Wednesday, August 31, 2005

BBC NEWS | Americas | Race to rescue hurricane victims

The BBC has several Katrina articles, plus video. The title-link is to the latest as of post time.

Update: BBC has a Katrina In Depth section on its website: articles, links, message areas.

Hundreds now feared dead in Katrina's Wake -

Another Katrina update, from Australian correspondents in Biloxi, Mississippi.

Tuesday, August 30, 2005

Las Vegas SUN: Dress code idea for planned casino could get cold shoulder

Actor George Clooney is floating the idea of having a dress code for customers at a casino at a hotel/condo complex he is helping finance in Las Vegas -- and various and sundry people are having public hissy fits over it. As a matter of fact, according to Las Vegas Sun reporter Liz Benston:
Jerry Markling, chief of the Gaming Control Board's enforcement division, said he believes enforcing a dress code would run afoul of a state law requiring that gambling be conducted in the public eye.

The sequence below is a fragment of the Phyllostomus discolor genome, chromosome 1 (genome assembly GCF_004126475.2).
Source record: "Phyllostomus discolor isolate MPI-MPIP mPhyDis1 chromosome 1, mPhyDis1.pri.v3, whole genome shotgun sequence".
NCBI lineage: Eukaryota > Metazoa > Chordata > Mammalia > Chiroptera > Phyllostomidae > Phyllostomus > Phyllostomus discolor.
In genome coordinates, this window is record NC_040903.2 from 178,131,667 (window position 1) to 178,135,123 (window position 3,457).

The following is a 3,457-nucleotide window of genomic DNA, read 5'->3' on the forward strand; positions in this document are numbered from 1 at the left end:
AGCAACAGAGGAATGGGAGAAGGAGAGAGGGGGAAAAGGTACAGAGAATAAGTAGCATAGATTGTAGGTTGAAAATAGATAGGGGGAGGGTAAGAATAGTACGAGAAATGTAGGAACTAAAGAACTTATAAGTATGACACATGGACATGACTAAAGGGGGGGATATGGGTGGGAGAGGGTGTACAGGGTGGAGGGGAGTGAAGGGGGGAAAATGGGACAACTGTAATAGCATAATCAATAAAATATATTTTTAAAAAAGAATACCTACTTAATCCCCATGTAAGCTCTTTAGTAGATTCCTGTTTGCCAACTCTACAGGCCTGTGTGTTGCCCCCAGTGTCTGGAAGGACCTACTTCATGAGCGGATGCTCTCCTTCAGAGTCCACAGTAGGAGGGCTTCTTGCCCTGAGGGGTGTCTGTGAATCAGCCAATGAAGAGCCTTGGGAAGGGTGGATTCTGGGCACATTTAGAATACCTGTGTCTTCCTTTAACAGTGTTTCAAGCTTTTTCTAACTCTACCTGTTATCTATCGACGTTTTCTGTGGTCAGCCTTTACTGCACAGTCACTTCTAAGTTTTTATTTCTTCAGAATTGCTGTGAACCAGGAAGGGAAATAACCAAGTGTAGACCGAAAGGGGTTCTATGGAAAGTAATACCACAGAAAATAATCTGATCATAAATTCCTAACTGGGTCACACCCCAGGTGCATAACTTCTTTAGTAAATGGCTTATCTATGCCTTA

Uh, right.

(Do I laugh or cry?) Times-Picayune Breaking News Weblog

The Times-Picayune has a breaking news blog which is, as you might expect, heavy on Katrina-related news right now.

It is on the website, which bills itself as "Everything New Orleans" and which has other disaster information as well.

There is also Jon Donley's Nola View blog with neighborhood information, contact info, reports from readers, etc. | News for New Orleans, Louisiana | Local News

Tom Planchet is posting Katrina updates as they come in at WWLTV.